Mediators are not empowered to judge the merits of a dispute – they are not judges or arbitrators. Their role is to help the parties come to an agreement, usually by getting to the roots of their problems. So, two of the key questions in selecting a mediator are:
- Will we benefit from having a mediator who is familiar with the substantive issues that are most likely to arise in the settlement negotiation?
- Or will others at the table supply such specific expertise as is needed?
If you need a more evaluative mediator (see More 3) the importance of familiarity with the specific legal and/or substantive issues governing the dispute may be more important than if the outcome is likely to require the generation of new options or improving relationships for the future.
Remember, when you engage a mediator you are buying that person’s skill to mediate. Not every mediator necessarily has substantive experience in all the practice areas your dispute presents. So, you may need to weigh (a) the mediator’s process skills, against (b) the legal and substantive experience of the mediator in the issues in dispute.
Where both process and substantive expertise are needed, one option may be to consider co-mediation. For example, where a dispute arises over the future of a construction joint venture, and the need arises to change key elements of the venture, you may consider that you need a construction mediator and also an accountant. Or, if the matter involves intellectual property, patent litigation, or technical or arcane subject matter, you may want an intellectual property/patent/software specialist as well as a skilled mediator. Selecting co-mediators that work well together may have an additional cost impact but may greatly streamline the negotiation and help the parties reach a more rounded outcome more quickly. Another option may be to engage a neutral expert with competency in specific technical areas even if that person is not a mediator.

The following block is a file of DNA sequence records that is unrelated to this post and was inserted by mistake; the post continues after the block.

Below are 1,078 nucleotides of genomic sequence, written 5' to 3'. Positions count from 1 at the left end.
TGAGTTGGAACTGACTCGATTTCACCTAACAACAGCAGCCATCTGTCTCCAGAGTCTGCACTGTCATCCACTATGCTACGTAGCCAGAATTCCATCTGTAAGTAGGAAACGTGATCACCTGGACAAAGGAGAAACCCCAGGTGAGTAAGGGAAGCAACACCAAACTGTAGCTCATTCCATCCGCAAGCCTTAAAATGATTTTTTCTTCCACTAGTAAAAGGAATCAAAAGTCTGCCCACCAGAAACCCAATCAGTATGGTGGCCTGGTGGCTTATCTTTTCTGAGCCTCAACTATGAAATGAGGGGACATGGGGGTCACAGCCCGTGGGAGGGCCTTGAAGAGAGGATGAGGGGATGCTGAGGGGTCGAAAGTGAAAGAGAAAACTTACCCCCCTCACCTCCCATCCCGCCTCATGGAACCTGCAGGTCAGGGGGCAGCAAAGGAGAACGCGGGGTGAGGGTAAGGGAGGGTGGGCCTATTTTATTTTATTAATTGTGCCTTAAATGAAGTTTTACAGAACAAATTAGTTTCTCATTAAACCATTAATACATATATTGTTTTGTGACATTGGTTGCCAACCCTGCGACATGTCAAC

What mediation styles are needed?
Often, too little thought is given to the mediation styles that mediators practice. It is important for users of mediation services to select a mediator with a style or number of styles that meet the needs of their specific case – right both for all the parties involved and for the situation that needs to be resolved. But, as in the choice of any professional service, you first need to identify your likely needs and then ensure your choice of a professional meets those needs.